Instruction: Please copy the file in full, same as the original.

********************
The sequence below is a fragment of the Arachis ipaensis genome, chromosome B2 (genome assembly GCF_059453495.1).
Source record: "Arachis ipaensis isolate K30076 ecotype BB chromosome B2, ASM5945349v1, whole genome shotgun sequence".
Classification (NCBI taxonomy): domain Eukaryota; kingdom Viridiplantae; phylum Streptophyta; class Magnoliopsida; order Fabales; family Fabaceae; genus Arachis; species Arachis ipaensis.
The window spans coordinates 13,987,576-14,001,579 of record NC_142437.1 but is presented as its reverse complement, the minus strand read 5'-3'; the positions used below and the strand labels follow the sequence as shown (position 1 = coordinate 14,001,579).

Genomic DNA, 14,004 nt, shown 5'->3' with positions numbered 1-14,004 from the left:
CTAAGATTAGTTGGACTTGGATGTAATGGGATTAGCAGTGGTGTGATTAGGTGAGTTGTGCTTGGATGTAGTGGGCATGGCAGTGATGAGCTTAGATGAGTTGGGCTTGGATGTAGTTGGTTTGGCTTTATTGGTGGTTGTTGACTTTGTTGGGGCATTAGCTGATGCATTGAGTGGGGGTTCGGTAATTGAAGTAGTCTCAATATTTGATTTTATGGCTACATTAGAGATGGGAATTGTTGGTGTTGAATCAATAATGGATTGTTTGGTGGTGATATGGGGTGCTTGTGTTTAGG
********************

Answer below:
The sequence below is a fragment of the Arachis ipaensis genome, chromosome B2 (genome assembly GCF_059453495.1).
Source record: "Arachis ipaensis isolate K30076 ecotype BB chromosome B2, ASM5945349v1, whole genome shotgun sequence".
Classification (NCBI taxonomy): domain Eukaryota; kingdom Viridiplantae; phylum Streptophyta; class Magnoliopsida; order Fabales; family Fabaceae; genus Arachis; species Arachis ipaensis.
The window spans coordinates 13,987,576-14,001,579 of record NC_142437.1 but is presented as its reverse complement, the minus strand read 5'-3'; the positions used below and the strand labels follow the sequence as shown (position 1 = coordinate 14,001,579).

Genomic DNA, 14,004 nt, shown 5'->3' with positions numbered 1-14,004 from the left:
CTAAGATTAGTTGGACTTGGATGTAATGGGATTAGCAGTGGTGTGATTAGGTGAGTTGTGCTTGGATGTAGTGGGCATGGCAGTGATGAGCTTAGATGAGTTGGGCTTGGATGTAGTTGGTTTGGCTTTATTGGTGGTTGTTGACTTTGTTGGGGCATTAGCTGATGCATTGAGTGGGGGTTCGGTAATTGAAGTAGTCTCAATATTTGATTTTATGGCTACATTAGAGATGGGAATTGTTGGTGTTGAATCAATAATGGATTGTTTGGTGGTGATATGGGGTGCTTGTGTTTAGG